The Gibson 490 pickup is available in the "zebra" color scheme that first appeared in the 60s. Note the four-conductor cable that allows the coils to be split for more of a single-coil sound.
First, consider the “zebra” look where a pickup has one black and one cream-colored bobbin. There is no sonic significance to this; one day back in the 60s the Gibson factory ran low on black bobbins, and because the pickups had covers and the company figured no one would see the bobbins or care, they just alternated cream-colored ones with the black ones.
Another is that back in the day, the pickup winding machines weren’t exactly precision devices, so sometimes coils would have more or less turns than others. This is why some people found particular pickups, even if they were the same model (in theory), to have “magical” properties.
Gibson analyzed these and found that pickups people liked for being “hotter” were overwound (i.e., had more turns) compared to other pickups.
The top coil is the “screws” coil, and the bottom oil is the “slugs” coil. The tape wrapped around the coils helps protect them, especially if you’re not using pickup covers.
Also, if the coil surrounding the pole piece screws has fewer windings than the coil surrounding the slug, the pickup will more of a single-coil sound. So to get a balanced sound, it’s actually necessary to overwind the screws coil so that neither coil dominates.
GOING TO POT
One problem with early pickups was microphonic response, where sound from an amp would interact with the pickup’s windings to cause “squeals.” Potting the pickup with wax to fill in all the air gaps helps to minimize any kind of microphonic interaction.
DC resistance is a common pickup specification that correlates to the number of windings in a pickup coil. This affects output and frequency response somewhat, with higher resistances in theory meaning a little higher output and a slightly duller sound. However, in practice most DC resistance comparisons are meaningless because pickups use different manufacturing techniques that make much more of a difference than DC resistance. Where DC resistance does matter is with two pickups that are identical in all other aspect except the coil windings.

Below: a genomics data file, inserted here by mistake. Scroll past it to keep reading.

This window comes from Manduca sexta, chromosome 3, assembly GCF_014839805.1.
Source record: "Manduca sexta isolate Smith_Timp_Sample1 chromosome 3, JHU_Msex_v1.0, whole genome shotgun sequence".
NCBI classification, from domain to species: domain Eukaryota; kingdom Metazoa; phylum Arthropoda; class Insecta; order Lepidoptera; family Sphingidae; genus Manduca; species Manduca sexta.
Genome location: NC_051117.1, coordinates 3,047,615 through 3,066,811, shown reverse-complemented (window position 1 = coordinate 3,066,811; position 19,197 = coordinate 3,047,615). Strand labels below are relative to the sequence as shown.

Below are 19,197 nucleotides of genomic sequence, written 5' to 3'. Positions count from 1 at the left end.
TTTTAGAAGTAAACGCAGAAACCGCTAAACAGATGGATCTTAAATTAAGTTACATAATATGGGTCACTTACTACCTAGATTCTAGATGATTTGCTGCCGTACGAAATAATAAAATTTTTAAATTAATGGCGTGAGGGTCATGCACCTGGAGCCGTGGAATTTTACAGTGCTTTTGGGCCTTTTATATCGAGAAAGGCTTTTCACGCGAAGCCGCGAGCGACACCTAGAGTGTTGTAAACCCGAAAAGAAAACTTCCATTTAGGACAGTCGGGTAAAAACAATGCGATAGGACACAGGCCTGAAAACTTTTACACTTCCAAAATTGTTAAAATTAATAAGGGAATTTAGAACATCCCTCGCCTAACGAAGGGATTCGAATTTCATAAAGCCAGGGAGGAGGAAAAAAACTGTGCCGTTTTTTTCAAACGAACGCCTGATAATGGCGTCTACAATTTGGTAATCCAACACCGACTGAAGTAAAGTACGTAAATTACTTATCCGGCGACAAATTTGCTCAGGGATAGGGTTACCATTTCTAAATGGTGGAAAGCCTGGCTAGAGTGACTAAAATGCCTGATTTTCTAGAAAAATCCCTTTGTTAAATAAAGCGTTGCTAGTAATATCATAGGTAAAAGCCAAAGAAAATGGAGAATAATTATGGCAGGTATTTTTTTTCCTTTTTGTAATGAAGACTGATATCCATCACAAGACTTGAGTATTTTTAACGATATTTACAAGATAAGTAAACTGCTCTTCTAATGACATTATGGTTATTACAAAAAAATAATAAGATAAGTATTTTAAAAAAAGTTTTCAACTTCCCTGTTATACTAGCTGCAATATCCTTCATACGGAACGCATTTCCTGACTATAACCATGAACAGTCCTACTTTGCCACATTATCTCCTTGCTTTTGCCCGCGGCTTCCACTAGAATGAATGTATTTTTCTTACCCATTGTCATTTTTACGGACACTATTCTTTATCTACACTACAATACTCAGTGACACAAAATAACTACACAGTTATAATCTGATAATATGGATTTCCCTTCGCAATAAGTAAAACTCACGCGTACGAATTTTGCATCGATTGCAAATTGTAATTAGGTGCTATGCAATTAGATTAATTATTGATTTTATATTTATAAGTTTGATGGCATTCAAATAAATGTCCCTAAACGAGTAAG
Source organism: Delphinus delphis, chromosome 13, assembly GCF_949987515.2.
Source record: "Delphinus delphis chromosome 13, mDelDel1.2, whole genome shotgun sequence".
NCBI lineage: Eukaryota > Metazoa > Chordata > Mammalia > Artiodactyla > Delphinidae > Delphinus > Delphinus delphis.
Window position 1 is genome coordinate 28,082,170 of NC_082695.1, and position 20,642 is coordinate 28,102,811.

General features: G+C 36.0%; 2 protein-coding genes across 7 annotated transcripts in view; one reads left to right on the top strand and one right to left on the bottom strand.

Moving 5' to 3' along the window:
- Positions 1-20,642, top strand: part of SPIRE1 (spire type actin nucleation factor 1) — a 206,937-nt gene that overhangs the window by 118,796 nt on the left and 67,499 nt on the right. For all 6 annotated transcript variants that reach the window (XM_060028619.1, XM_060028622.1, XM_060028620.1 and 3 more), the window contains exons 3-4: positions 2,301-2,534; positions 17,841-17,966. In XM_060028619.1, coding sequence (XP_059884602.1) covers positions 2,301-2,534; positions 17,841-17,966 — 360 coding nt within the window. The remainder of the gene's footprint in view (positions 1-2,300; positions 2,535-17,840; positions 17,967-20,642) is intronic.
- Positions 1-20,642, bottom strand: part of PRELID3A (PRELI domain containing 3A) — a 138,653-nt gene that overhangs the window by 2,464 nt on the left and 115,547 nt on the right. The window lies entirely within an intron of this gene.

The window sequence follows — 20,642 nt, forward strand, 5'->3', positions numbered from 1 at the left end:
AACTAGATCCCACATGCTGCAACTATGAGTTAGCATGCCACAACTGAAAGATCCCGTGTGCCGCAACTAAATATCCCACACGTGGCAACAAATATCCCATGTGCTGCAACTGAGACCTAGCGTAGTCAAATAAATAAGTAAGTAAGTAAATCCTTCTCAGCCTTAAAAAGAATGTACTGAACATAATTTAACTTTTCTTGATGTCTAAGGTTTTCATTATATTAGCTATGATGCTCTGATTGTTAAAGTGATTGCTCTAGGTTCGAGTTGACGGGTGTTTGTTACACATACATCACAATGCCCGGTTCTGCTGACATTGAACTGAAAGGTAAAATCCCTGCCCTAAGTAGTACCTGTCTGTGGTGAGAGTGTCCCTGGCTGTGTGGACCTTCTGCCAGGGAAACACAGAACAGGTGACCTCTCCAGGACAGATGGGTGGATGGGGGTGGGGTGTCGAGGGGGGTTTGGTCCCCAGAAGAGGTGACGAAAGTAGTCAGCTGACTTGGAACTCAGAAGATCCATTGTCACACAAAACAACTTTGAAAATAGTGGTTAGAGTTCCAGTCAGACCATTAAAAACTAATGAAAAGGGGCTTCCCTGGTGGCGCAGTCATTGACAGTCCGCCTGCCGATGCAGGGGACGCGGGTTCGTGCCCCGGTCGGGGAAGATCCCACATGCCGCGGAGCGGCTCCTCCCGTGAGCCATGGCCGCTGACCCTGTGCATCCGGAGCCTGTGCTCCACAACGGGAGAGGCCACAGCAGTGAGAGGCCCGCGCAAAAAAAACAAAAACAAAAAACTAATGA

PICKUP AND STRING INTERACTION
Let’s close with the age-old question: How far should pickups be from the strings? Although the conventional wisdom is “closer to pickups = more level, further from pickups = less level,” there’s much more to the story than that…and there’s an entire article on the subject right here on Harmony Central, so check it out for the complete rundown.
Pickups remain controversial, because they’re actually pretty complicated critters from a physics standpoint so they’re quite nuanced. Hopefully we’ve covered the important info that can help you better understand what pickups are all about.
Note: All photos are courtesy Gibson Brands and used with permission.
Craig Anderton is Editorial Director of Harmony Central. He has played on, mixed, or produced over 20 major label releases (as well as mastered over a hundred tracks for various musicians), and written over a thousand articles for magazines like Guitar Player, Keyboard, Sound on Sound (UK), and Sound + Recording (Germany). He has also lectured on technology and the arts in 38 states, 10 countries, and three languages.